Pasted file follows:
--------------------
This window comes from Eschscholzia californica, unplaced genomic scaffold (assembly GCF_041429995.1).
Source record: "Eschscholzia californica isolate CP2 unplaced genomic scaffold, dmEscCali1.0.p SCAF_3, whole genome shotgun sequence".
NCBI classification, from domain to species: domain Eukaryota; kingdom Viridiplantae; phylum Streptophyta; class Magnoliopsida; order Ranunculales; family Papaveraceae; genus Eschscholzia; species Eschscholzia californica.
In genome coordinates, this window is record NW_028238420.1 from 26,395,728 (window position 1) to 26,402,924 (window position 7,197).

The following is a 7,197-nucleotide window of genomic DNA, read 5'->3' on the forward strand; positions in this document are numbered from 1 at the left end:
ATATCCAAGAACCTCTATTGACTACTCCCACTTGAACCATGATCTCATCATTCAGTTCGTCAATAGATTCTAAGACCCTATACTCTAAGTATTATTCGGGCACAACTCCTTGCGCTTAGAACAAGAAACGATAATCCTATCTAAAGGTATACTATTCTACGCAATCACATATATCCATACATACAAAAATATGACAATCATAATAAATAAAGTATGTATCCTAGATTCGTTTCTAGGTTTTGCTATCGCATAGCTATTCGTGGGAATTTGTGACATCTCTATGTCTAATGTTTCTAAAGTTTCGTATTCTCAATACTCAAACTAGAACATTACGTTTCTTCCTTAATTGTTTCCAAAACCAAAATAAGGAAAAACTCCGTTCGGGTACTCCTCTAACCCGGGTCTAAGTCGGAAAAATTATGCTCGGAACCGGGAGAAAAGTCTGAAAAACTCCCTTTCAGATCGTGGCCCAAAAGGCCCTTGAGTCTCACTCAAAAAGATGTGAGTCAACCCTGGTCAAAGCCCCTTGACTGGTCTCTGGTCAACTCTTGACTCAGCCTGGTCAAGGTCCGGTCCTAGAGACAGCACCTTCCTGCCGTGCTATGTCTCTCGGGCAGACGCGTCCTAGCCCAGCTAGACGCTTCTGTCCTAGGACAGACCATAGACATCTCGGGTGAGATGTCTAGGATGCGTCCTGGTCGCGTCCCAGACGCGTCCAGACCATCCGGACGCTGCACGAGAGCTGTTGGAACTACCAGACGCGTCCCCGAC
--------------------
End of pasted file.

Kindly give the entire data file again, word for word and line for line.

This window comes from Eschscholzia californica, unplaced genomic scaffold (assembly GCF_041429995.1).
Source record: "Eschscholzia californica isolate CP2 unplaced genomic scaffold, dmEscCali1.0.p SCAF_3, whole genome shotgun sequence".
NCBI classification, from domain to species: domain Eukaryota; kingdom Viridiplantae; phylum Streptophyta; class Magnoliopsida; order Ranunculales; family Papaveraceae; genus Eschscholzia; species Eschscholzia californica.
In genome coordinates, this window is record NW_028238420.1 from 26,395,728 (window position 1) to 26,402,924 (window position 7,197).

The following is a 7,197-nucleotide window of genomic DNA, read 5'->3' on the forward strand; positions in this document are numbered from 1 at the left end:
ATATCCAAGAACCTCTATTGACTACTCCCACTTGAACCATGATCTCATCATTCAGTTCGTCAATAGATTCTAAGACCCTATACTCTAAGTATTATTCGGGCACAACTCCTTGCGCTTAGAACAAGAAACGATAATCCTATCTAAAGGTATACTATTCTACGCAATCACATATATCCATACATACAAAAATATGACAATCATAATAAATAAAGTATGTATCCTAGATTCGTTTCTAGGTTTTGCTATCGCATAGCTATTCGTGGGAATTTGTGACATCTCTATGTCTAATGTTTCTAAAGTTTCGTATTCTCAATACTCAAACTAGAACATTACGTTTCTTCCTTAATTGTTTCCAAAACCAAAATAAGGAAAAACTCCGTTCGGGTACTCCTCTAACCCGGGTCTAAGTCGGAAAAATTATGCTCGGAACCGGGAGAAAAGTCTGAAAAACTCCCTTTCAGATCGTGGCCCAAAAGGCCCTTGAGTCTCACTCAAAAAGATGTGAGTCAACCCTGGTCAAAGCCCCTTGACTGGTCTCTGGTCAACTCTTGACTCAGCCTGGTCAAGGTCCGGTCCTAGAGACAGCACCTTCCTGCCGTGCTATGTCTCTCGGGCAGACGCGTCCTAGCCCAGCTAGACGCTTCTGTCCTAGGACAGACCATAGACATCTCGGGTGAGATGTCTAGGATGCGTCCTGGTCGCGTCCCAGACGCGTCCAGACCATCCGGACGCTGCACGAGAGCTGTTGGAACTACCAGACGCGTCCCCGAC